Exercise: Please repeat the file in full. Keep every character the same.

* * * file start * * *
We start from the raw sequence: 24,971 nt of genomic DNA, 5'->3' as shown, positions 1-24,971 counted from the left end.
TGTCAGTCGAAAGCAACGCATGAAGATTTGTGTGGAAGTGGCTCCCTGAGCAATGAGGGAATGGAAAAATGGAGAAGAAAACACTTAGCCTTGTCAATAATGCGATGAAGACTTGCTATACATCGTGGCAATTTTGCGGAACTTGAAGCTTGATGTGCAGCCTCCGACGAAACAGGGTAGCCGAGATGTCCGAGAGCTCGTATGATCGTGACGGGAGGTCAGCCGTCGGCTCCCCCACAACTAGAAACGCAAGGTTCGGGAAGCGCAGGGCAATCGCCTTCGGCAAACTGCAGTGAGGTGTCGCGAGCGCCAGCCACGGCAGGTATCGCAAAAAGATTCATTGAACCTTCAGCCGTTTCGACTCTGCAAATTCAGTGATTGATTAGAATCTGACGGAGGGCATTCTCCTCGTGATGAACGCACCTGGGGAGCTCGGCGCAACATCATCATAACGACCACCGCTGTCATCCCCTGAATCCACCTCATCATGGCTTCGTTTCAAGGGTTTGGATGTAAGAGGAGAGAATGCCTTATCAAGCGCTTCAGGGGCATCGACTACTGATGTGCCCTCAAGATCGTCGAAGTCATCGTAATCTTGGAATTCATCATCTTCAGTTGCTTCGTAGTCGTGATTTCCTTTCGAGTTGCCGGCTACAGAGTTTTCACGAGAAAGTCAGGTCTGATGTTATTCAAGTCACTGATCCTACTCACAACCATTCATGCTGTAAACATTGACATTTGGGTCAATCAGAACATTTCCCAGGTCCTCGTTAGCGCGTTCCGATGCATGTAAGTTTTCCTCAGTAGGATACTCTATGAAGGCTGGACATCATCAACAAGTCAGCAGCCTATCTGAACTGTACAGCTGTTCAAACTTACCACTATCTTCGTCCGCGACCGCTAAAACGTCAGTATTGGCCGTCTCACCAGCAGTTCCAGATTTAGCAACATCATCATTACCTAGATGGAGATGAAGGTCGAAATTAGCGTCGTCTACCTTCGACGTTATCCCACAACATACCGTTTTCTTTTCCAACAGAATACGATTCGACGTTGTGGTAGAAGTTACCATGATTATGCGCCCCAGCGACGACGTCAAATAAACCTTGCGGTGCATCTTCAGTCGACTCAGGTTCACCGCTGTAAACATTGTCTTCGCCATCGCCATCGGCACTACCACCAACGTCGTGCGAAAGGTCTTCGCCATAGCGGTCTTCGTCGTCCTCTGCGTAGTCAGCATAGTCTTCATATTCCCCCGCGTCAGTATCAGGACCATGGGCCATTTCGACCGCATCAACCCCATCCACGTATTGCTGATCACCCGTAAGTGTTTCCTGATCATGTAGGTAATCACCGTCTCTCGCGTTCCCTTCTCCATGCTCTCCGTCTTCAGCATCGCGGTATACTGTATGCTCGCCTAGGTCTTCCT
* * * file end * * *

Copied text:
We start from the raw sequence: 24,971 nt of genomic DNA, 5'->3' as shown, positions 1-24,971 counted from the left end.
TGTCAGTCGAAAGCAACGCATGAAGATTTGTGTGGAAGTGGCTCCCTGAGCAATGAGGGAATGGAAAAATGGAGAAGAAAACACTTAGCCTTGTCAATAATGCGATGAAGACTTGCTATACATCGTGGCAATTTTGCGGAACTTGAAGCTTGATGTGCAGCCTCCGACGAAACAGGGTAGCCGAGATGTCCGAGAGCTCGTATGATCGTGACGGGAGGTCAGCCGTCGGCTCCCCCACAACTAGAAACGCAAGGTTCGGGAAGCGCAGGGCAATCGCCTTCGGCAAACTGCAGTGAGGTGTCGCGAGCGCCAGCCACGGCAGGTATCGCAAAAAGATTCATTGAACCTTCAGCCGTTTCGACTCTGCAAATTCAGTGATTGATTAGAATCTGACGGAGGGCATTCTCCTCGTGATGAACGCACCTGGGGAGCTCGGCGCAACATCATCATAACGACCACCGCTGTCATCCCCTGAATCCACCTCATCATGGCTTCGTTTCAAGGGTTTGGATGTAAGAGGAGAGAATGCCTTATCAAGCGCTTCAGGGGCATCGACTACTGATGTGCCCTCAAGATCGTCGAAGTCATCGTAATCTTGGAATTCATCATCTTCAGTTGCTTCGTAGTCGTGATTTCCTTTCGAGTTGCCGGCTACAGAGTTTTCACGAGAAAGTCAGGTCTGATGTTATTCAAGTCACTGATCCTACTCACAACCATTCATGCTGTAAACATTGACATTTGGGTCAATCAGAACATTTCCCAGGTCCTCGTTAGCGCGTTCCGATGCATGTAAGTTTTCCTCAGTAGGATACTCTATGAAGGCTGGACATCATCAACAAGTCAGCAGCCTATCTGAACTGTACAGCTGTTCAAACTTACCACTATCTTCGTCCGCGACCGCTAAAACGTCAGTATTGGCCGTCTCACCAGCAGTTCCAGATTTAGCAACATCATCATTACCTAGATGGAGATGAAGGTCGAAATTAGCGTCGTCTACCTTCGACGTTATCCCACAACATACCGTTTTCTTTTCCAACAGAATACGATTCGACGTTGTGGTAGAAGTTACCATGATTATGCGCCCCAGCGACGACGTCAAATAAACCTTGCGGTGCATCTTCAGTCGACTCAGGTTCACCGCTGTAAACATTGTCTTCGCCATCGCCATCGGCACTACCACCAACGTCGTGCGAAAGGTCTTCGCCATAGCGGTCTTCGTCGTCCTCTGCGTAGTCAGCATAGTCTTCATATTCCCCCGCGTCAGTATCAGGACCATGGGCCATTTCGACCGCATCAACCCCATCCACGTATTGCTGATCACCCGTAAGTGTTTCCTGATCATGTAGGTAATCACCGTCTCTCGCGTTCCCTTCTCCATGCTCTCCGTCTTCAGCATCGCGGTATACTGTATGCTCGCCTAGGTCTTCCT